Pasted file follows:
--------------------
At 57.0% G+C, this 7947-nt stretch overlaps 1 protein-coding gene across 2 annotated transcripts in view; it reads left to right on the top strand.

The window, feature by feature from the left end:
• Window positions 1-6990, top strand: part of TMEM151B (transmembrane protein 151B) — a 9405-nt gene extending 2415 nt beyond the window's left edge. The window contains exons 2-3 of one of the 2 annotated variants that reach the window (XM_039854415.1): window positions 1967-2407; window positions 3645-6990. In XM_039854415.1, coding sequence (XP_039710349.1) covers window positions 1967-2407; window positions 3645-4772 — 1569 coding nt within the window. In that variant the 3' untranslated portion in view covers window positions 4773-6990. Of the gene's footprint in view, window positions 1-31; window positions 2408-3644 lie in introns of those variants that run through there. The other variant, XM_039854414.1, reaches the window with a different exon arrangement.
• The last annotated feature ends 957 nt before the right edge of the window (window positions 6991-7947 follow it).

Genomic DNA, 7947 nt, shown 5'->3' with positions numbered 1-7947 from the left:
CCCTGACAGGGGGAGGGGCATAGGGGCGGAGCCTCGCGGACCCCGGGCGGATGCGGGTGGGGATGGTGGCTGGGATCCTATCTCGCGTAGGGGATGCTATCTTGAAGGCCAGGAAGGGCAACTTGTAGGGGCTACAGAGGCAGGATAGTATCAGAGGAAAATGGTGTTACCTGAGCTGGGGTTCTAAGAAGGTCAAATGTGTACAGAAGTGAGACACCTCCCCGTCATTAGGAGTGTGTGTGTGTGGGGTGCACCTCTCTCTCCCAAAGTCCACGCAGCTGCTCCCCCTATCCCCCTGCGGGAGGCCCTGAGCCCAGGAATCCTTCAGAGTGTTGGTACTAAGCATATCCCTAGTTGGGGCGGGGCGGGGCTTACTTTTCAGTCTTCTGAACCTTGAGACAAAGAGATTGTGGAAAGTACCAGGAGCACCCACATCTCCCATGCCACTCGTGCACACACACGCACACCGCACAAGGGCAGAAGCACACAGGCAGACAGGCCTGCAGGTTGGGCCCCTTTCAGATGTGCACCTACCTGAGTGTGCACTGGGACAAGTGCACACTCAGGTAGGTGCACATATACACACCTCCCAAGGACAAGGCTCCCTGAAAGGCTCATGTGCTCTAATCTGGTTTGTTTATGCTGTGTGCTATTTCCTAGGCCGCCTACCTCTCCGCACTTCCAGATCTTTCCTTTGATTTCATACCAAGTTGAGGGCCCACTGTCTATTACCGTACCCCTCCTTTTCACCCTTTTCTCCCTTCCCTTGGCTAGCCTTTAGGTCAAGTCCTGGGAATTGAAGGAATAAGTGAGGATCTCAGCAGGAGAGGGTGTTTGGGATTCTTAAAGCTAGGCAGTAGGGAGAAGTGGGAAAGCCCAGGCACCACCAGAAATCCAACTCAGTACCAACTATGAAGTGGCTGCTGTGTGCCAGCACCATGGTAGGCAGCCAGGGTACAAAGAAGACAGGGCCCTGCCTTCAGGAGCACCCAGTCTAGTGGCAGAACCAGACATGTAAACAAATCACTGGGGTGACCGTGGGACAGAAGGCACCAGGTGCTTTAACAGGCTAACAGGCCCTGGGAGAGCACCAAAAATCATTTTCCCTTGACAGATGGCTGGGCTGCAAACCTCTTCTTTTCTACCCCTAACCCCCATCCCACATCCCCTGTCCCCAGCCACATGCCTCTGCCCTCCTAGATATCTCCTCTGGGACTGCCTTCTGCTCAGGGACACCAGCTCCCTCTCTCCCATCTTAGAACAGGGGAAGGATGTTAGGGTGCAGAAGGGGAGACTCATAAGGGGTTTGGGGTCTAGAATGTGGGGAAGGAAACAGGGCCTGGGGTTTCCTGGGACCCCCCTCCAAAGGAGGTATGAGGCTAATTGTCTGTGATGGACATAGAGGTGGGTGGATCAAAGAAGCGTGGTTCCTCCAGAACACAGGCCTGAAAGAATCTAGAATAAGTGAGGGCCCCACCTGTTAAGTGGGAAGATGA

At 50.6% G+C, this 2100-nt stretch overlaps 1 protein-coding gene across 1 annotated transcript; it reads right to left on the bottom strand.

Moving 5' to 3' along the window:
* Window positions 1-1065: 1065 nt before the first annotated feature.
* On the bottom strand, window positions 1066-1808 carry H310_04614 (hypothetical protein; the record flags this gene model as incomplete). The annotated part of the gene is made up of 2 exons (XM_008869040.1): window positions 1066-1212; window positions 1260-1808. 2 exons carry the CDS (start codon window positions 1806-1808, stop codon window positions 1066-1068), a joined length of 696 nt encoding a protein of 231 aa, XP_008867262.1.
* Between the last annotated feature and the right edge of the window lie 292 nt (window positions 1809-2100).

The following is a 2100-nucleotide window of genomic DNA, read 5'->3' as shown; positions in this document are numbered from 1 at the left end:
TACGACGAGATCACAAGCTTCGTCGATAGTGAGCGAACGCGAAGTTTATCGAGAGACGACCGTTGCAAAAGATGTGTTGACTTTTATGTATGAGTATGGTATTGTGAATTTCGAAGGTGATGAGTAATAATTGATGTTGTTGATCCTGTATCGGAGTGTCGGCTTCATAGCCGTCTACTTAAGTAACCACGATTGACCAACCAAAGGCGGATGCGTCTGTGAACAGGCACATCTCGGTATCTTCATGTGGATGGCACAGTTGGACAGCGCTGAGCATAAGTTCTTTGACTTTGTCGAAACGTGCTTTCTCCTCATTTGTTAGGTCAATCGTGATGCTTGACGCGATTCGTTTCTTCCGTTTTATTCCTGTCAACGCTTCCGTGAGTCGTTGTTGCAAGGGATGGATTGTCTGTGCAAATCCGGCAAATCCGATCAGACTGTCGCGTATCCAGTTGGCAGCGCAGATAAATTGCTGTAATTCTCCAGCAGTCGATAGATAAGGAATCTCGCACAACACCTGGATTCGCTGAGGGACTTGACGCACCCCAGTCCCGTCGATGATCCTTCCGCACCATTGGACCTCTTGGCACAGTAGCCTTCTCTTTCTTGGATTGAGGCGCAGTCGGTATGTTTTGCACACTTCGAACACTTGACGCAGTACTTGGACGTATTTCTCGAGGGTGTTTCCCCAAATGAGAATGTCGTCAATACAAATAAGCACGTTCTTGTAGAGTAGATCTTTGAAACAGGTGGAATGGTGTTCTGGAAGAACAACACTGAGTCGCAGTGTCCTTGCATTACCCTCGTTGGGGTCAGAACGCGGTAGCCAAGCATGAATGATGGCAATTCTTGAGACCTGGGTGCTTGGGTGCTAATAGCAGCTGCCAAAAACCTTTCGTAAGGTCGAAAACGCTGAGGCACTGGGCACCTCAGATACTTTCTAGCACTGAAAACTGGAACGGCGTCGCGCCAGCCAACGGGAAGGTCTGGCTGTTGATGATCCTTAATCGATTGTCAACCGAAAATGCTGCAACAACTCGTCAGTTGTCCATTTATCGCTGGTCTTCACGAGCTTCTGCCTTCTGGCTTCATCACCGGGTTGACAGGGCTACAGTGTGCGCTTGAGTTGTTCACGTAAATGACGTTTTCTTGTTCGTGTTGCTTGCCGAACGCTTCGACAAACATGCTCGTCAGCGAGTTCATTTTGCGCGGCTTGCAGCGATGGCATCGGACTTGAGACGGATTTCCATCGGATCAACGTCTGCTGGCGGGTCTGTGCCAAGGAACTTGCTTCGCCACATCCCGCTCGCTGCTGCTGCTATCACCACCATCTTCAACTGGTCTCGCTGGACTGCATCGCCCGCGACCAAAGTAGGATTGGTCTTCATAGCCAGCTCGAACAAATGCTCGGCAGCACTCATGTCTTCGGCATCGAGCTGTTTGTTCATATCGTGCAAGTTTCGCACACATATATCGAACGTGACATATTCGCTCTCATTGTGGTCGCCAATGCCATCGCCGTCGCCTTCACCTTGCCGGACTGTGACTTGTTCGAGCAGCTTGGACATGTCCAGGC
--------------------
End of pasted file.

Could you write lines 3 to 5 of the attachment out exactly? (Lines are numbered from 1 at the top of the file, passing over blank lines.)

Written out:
• Window positions 1-6990, top strand: part of TMEM151B (transmembrane protein 151B) — a 9405-nt gene extending 2415 nt beyond the window's left edge. The window contains exons 2-3 of one of the 2 annotated variants that reach the window (XM_039854415.1): window positions 1967-2407; window positions 3645-6990. In XM_039854415.1, coding sequence (XP_039710349.1) covers window positions 1967-2407; window positions 3645-4772 — 1569 coding nt within the window. In that variant the 3' untranslated portion in view covers window positions 4773-6990. Of the gene's footprint in view, window positions 1-31; window positions 2408-3644 lie in introns of those variants that run through there. The other variant, XM_039854414.1, reaches the window with a different exon arrangement.
• The last annotated feature ends 957 nt before the right edge of the window (window positions 6991-7947 follow it).

Genomic DNA, 7947 nt, shown 5'->3' with positions numbered 1-7947 from the left: